Among the celebrities who have been invited to this year’s Carnival, one man stands head and shoulders above the lot, quite literally, I need add. I refer to Jamaica’s star sprinter, Usain Bolt, who flew into the country almost unannounced, courtesy one of his corporate sponsors.
From the moment he was spotted at Piarco last Wednesday night, Bolt generated excitement across the board—young and old, among every creed and race, to borrow a phrase from our anthem, as well as across colour and class lines.
Matters not which American or Indian television or movie star is here, what royalty from England or billionaire from the Russia has sneaked in to engage in revelry, Bolt is the man. He is a one-man phenomenon of two that have been gifted to Jamaica in the last 100 years, the other being the legendary Bob Marley.
While Jamaica’s rich history in athletics, its many programmes that nurture talent from cradle to college, has produced a phalanx of great athletes, no country or system manufactures someone like Bolt. Like other prodigies in disciplines ranging from science and philosophy to sports and music, Bolt just happened, striking from the blue, in a manner of speaking.
I am not carrying on about Bolt because I am partial to athletics. My bias, and I do not hide it, is towards the Caribbean. I am among the dying breed of integrationists who, throughout our lives, have seen the Caribbean as one people with one destiny, a goal that has eluded us because of the myopia, the insularity, the selfishness of generations of politicians. So when I single out Bolt or Marley, Brian Lara or Frank Worrell, CLR James or Vidia Naipaul, I am rooting for the region as a whole, that mass of ‘black specks’ as Dr Eric Williams described us, only that I see the mass, not the specks.
And in the context of today’s Caribbean, with many island economies tethering on the brink of the IMF chasm, even Jamaica’s, I see in someone as young as Bolt the kindred spirit that, if harnessed, could rescue us all from economic and social implosion.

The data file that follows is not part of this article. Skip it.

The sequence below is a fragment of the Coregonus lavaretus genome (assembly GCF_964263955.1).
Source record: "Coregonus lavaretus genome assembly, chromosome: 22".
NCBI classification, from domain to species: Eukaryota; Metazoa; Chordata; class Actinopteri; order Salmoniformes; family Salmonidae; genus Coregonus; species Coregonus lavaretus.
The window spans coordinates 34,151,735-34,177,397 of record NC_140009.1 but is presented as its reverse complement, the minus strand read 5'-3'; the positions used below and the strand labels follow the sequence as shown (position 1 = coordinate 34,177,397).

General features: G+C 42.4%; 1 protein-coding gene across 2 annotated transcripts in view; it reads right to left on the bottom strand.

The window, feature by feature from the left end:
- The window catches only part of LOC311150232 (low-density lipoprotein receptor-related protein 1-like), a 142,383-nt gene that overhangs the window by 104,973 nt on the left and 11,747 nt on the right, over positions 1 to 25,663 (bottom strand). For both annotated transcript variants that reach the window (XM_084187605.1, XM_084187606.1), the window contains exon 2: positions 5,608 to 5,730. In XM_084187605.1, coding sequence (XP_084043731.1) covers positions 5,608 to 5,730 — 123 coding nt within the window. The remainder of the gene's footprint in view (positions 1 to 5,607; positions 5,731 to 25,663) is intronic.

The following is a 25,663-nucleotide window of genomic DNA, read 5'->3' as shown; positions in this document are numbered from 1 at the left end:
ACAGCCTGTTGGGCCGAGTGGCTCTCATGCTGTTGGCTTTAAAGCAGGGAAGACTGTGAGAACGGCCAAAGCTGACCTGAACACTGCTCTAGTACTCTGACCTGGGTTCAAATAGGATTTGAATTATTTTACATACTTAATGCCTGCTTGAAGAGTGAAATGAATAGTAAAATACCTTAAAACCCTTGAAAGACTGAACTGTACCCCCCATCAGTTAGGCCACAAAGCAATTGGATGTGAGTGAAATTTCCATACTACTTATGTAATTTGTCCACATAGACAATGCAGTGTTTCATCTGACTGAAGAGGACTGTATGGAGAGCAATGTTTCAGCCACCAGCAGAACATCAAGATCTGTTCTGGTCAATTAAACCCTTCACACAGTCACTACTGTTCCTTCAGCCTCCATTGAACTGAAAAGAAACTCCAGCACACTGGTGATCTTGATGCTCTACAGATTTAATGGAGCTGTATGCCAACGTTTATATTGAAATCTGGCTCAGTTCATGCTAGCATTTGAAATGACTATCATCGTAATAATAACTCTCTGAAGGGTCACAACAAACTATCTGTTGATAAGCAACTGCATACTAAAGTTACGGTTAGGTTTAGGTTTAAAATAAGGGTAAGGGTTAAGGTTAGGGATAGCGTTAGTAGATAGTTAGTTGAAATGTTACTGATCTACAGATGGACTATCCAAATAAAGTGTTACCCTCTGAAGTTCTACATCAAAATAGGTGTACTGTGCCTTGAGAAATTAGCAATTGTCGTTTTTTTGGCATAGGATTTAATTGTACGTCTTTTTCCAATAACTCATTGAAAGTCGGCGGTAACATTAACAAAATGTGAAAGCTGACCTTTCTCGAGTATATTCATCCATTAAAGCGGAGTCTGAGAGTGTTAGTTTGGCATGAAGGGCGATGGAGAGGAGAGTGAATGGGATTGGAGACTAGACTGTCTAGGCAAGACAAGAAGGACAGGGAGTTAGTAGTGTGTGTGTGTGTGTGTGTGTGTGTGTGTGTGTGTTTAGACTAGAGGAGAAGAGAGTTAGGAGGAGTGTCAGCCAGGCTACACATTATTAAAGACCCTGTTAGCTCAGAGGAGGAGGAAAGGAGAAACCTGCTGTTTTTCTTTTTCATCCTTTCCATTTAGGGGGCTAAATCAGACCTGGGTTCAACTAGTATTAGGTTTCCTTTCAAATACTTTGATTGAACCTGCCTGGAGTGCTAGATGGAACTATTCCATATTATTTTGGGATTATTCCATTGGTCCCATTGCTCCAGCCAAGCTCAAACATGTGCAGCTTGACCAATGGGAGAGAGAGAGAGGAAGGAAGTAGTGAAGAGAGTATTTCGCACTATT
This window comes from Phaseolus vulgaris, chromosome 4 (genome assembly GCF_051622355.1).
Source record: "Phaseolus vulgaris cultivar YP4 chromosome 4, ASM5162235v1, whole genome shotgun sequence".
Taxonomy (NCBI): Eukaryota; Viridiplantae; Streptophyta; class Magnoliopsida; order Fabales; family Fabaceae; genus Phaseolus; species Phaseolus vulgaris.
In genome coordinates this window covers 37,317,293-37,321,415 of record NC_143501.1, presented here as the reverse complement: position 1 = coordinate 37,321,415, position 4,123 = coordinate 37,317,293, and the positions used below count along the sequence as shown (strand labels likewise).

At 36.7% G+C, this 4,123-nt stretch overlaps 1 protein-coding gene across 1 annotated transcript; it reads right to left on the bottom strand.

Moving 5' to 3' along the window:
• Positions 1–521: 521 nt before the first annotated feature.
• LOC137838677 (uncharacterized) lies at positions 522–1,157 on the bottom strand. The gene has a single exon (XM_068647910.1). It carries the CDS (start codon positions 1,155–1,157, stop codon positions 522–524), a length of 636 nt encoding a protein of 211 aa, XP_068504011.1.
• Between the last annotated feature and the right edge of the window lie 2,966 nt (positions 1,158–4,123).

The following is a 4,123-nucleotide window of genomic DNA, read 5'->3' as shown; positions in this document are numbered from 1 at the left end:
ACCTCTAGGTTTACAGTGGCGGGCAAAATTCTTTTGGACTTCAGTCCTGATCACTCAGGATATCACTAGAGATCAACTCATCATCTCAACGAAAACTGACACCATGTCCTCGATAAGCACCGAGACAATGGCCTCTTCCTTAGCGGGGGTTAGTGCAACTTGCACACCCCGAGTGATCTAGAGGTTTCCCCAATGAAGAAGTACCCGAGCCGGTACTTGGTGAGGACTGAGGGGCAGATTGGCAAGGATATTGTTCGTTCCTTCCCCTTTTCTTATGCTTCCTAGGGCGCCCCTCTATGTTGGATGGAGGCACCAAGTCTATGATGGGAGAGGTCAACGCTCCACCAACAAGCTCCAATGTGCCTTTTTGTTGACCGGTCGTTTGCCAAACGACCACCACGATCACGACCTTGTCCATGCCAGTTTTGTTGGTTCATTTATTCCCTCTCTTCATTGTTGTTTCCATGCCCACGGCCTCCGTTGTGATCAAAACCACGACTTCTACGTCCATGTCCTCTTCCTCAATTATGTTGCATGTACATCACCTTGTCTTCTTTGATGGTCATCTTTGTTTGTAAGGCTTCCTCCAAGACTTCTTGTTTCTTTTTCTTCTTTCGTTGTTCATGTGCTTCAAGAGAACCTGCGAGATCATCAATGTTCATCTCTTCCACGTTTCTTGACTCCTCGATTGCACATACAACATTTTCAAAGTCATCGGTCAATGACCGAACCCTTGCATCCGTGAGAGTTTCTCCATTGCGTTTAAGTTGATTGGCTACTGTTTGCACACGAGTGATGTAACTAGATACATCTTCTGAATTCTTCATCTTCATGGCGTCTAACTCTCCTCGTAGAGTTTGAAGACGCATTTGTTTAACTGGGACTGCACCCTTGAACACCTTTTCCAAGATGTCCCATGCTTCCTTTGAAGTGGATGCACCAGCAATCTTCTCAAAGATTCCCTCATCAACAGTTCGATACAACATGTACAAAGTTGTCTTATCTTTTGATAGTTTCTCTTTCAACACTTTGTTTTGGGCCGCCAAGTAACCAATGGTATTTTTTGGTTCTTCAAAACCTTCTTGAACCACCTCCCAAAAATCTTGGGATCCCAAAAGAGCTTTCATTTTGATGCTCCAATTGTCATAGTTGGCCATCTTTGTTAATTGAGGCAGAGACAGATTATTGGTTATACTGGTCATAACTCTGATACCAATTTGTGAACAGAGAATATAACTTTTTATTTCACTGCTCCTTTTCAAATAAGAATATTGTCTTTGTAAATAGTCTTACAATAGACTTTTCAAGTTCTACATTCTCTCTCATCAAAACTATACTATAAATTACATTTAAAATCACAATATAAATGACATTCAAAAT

Bolt is exploring our Carnival for the first time, and within 24 four hours he was feteing on a boat, mixing with the masses, playing tassa, and, I’m sure, engaging in much more than the cameras captured.
His immense prowess as an athlete—he is the greatest sprinter ever—has not gone to his head a la Carl Lewis. To the contrary, he remains rooted among the masses, taps energy off adoring crowds anywhere in the world, and is the embodiment of the Olympic spirit, ancient and modern. And some clowning in and out of competition, being affable at all times, produces a personality that is exemplary, that we can ask young people of the Caribbean to emulate.
I am not addressing only sports, but academics, skills, the work ethic among our people. He has a basic education that he has benefited from—witness the way he speaks. His rigid training routine that has kept him at the top of his game speaks of discipline and productivity, qualities that are hard to come by in this country.
Don’t we wish that our cricketers would work as hard, be as disciplined and productive, and deliver us from the purgatory of mediocrity that seems to be out lot today?
Other than being an exemplar for the young, what can Bolt do for us during his fleeting visit?
He will be shepherded around by his sponsor, which means the Soca Monarch show will be high on the agenda (I am writing on Friday). I hope they take him to the greatest musical extravaganza of the Carnival, the Panorama finals, so he can truly appreciate and enjoy the unique sounds of steel. And he must see the children’s parade on Saturday, which is far superior to the main event on Tuesday.
Bolt is a fun guy, so I expect he will enjoy himself whatever he does while he is here. He also comes across as a brutally honest person: if he likes what he hears and sees, he will say so. If he doesn’t, he will say as much. For our sake, I hope he is impressed.
As the most recognisable face on the planet bar none, Bolt can influence huge numbers of people across the world. When, a few years ago, he attributed his prowess, and Jamaica’s, to daily consumption of ‘blue food’, hordes of people wanted to know what that was, this elixir of speed and strength.
His success, and that of his compatriots who all trained in Jamaica, has redefined that country as a hub for athletics training. Jamaica’s tourism sector, which remains robust even as other sectors of the economy falter, rides heavily on Bolt’s supremacy and Marley’s legacy.
So if Bolt tells the world Trinidad Carnival is it, that it’s the one street party no animal would want to miss out on, he would do for us what millions of advertising dollars have failed to do.